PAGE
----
Lesson 2.11: The Wrap

We have created our initial game engine which supports a player, location, game world, and moving around within it. Then we created the UI elements/components to display those in our game screen. We now have a game that we can move around in and investigate the images and descriptions of each location in our limited world. That’s some great progress.

While building these game features, we covered a lot of advanced development topics and design patterns:

  • Model-View-ViewModel (MVVM) design pattern
  • Dependency Injection pattern
  • Factory method design pattern
  • C# Language features:
    • Extension methods
    • Ternary operator
    • is null operator
    • Linq extensions
    • Lambda expressions
    • Null coalescing operator
    • Verbatim strings
  • Blazor concepts for Components, Parameters, and EventCallbacks
  • Mocking frameworks for isolating test behavior

Hopefully learning all of that in the context of developing a game engine and UI has made it more enjoyable.

At the end of this chapter, we are going to create another Pull Request to merge our “chapter-2” branch changes into the main branch. For a refresher on how to create and complete a Git Pull Request, please jump back to Lesson 1.11 (if you need that).

Finding Chapter Commits

As I commit changes and merge them to the main branch, the code changes and it becomes hard to see just the code for a particular lesson in the latest main branch source. To help with that, I am keeping the chapter branches alive and not deleting them after pull requests. To see the code for each lesson, we can go to the Azure DevOps web site and look at each individual commit.

  1. Launch the Azure DevOps site to the commit list: https://dev.azure.com/d20Tek/SimpleRPG/_git/simple-rpg-game/commits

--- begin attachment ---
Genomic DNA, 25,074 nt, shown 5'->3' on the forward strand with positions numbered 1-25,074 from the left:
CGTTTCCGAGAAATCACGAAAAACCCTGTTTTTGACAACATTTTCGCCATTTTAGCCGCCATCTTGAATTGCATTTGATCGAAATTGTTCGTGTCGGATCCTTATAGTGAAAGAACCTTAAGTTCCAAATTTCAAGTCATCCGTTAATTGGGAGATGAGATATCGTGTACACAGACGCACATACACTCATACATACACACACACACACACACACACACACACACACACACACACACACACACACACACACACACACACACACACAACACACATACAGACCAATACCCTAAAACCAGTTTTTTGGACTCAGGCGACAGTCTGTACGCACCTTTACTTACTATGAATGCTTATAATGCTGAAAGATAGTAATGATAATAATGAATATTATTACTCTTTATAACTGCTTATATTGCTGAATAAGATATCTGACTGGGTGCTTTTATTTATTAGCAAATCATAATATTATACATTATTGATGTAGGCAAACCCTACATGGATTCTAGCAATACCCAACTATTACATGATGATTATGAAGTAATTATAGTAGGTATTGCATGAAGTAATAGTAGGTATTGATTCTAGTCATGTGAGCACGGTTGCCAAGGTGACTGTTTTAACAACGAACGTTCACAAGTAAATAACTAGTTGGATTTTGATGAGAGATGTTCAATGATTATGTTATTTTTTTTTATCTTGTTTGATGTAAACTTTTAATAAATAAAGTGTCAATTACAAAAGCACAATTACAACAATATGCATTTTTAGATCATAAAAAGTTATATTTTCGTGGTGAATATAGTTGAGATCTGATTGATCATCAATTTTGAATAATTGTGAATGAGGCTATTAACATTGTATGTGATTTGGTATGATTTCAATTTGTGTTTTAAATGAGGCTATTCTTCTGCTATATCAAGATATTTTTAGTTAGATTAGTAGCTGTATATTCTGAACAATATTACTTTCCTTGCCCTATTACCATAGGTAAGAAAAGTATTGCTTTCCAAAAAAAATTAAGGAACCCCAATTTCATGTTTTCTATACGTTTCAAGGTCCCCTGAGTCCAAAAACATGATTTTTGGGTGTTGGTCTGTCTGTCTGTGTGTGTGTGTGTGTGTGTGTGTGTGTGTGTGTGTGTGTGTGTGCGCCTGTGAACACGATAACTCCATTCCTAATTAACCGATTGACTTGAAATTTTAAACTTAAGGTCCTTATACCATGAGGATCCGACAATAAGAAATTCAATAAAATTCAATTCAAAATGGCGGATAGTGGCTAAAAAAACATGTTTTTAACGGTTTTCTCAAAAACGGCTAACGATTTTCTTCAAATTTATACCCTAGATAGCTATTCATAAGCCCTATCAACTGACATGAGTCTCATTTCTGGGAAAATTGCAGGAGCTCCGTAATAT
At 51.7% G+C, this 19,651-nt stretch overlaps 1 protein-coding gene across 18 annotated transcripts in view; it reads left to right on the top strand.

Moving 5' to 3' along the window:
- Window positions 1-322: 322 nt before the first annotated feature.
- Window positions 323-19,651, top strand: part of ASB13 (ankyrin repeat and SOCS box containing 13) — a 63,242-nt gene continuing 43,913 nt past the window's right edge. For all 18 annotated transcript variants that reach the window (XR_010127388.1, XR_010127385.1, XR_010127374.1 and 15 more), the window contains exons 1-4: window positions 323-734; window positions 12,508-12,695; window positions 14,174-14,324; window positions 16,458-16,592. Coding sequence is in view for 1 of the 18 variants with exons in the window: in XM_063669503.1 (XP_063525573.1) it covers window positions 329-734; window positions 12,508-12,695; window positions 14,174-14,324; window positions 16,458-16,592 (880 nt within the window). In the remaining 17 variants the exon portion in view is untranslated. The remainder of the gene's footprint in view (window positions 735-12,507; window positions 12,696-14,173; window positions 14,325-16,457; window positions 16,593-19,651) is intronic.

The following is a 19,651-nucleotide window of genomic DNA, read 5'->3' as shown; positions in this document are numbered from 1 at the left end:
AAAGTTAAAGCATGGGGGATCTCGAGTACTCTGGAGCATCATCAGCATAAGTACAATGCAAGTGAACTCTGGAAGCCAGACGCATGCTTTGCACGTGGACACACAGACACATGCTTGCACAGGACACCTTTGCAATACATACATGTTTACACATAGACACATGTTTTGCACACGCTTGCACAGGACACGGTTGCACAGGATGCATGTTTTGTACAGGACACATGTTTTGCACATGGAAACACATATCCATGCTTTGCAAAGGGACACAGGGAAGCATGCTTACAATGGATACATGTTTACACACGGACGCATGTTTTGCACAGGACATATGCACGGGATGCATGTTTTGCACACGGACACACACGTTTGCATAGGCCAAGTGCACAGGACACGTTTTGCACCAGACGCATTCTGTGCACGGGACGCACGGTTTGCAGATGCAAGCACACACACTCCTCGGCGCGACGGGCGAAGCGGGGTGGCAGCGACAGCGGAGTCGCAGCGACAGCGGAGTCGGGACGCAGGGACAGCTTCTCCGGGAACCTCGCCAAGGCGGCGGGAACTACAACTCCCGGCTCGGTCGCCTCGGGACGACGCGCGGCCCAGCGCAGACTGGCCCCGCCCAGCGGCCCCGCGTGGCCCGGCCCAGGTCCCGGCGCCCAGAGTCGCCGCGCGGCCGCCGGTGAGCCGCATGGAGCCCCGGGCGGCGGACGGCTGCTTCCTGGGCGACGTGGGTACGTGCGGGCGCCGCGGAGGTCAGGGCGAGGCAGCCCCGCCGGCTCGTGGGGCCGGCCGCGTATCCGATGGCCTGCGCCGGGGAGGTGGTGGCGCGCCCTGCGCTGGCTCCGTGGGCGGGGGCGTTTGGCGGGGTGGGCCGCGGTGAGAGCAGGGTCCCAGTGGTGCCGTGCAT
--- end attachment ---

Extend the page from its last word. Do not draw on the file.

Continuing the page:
Fig 1 – Git commit list
  1. Select the “chapter-2” branch in the header dropdown… it may start out in the main branch.
  2. It shows a list of all commits made to the “chapter-2” branch.
  3. I try to name the commit with the lesson number (like 2.6 for the Lesson 2.6 article), so that it is easier to follow along with the changes as you read a lesson.
  4. There are some clean up changes or bug fixes that won’t have the lesson tag, but hopefully you can follow along with those too.
  5. Click on a particular commit – 2.6: Refactoring page into PlayerComponent.
Fig 2 – Commit side-by-side diff view
  1. This presents the diff view of the changes for each file in the commit. You can see what changed from the previous commit.
  2. Change the code view by clicking on the “Side-by-side” dropdown and select the Modified Content item.
Fig 3 – Commit modified content view
  1. This shows the file’s latest changes and should correspond to the code presented in the lesson.

Now that we have a simple game engine as our starting point, we can move on to additional RPG game features. In the next chapter, we will start looking at game items, traders, monsters and a simple combat engine.

6 thoughts on “Lesson 2.11: The Wrap

  1. Hi Pedro. I have a question about UI update. Up to now, the UI update originated from the user’s action(button click), and in this case UI change is applied immediately after the action. However, if the property of an object is changed systematically, it is not immediately reflected in the UI. For instance, if I tried to increase user’s experience points by 100 points every 10 seconds for 1 minute using system.timer.timer, it is not reflected in the UI immediately. in this case, how can i force UI update based on timer.

    Like

    1. Hi Pedro. I managed to implement it using StateHasChanged method.
      I wonder if there are better ways to achieve this. Thanks.

      private System.Timers.Timer timer;

      protected override void OnInitialized()
      {
      timer = new System.Timers.Timer(1000);
      timer.Elapsed += new System.Timers.ElapsedEventHandler(timer_Elapsed);
      timer.Start();
      base.OnInitialized();
      }

      void timer_Elapsed(object sender, System.Timers.ElapsedEventArgs e) {
      //some property changes
      StateHasChanged();
      }

      Like

    2. Hi Arnold, the StateHasChanged call is what causes a re-calculation and re-render of the page/component. That is a good way to make it happen.

      The other option is to provide an EventCallback, like I showed in the MovementComponent, which you invoke in the timer handler. The EventCallback can also force a recalculation of the component/page rendering. But when you cannot get a change any other way, StateHasChanged is the right method to call.

      Like

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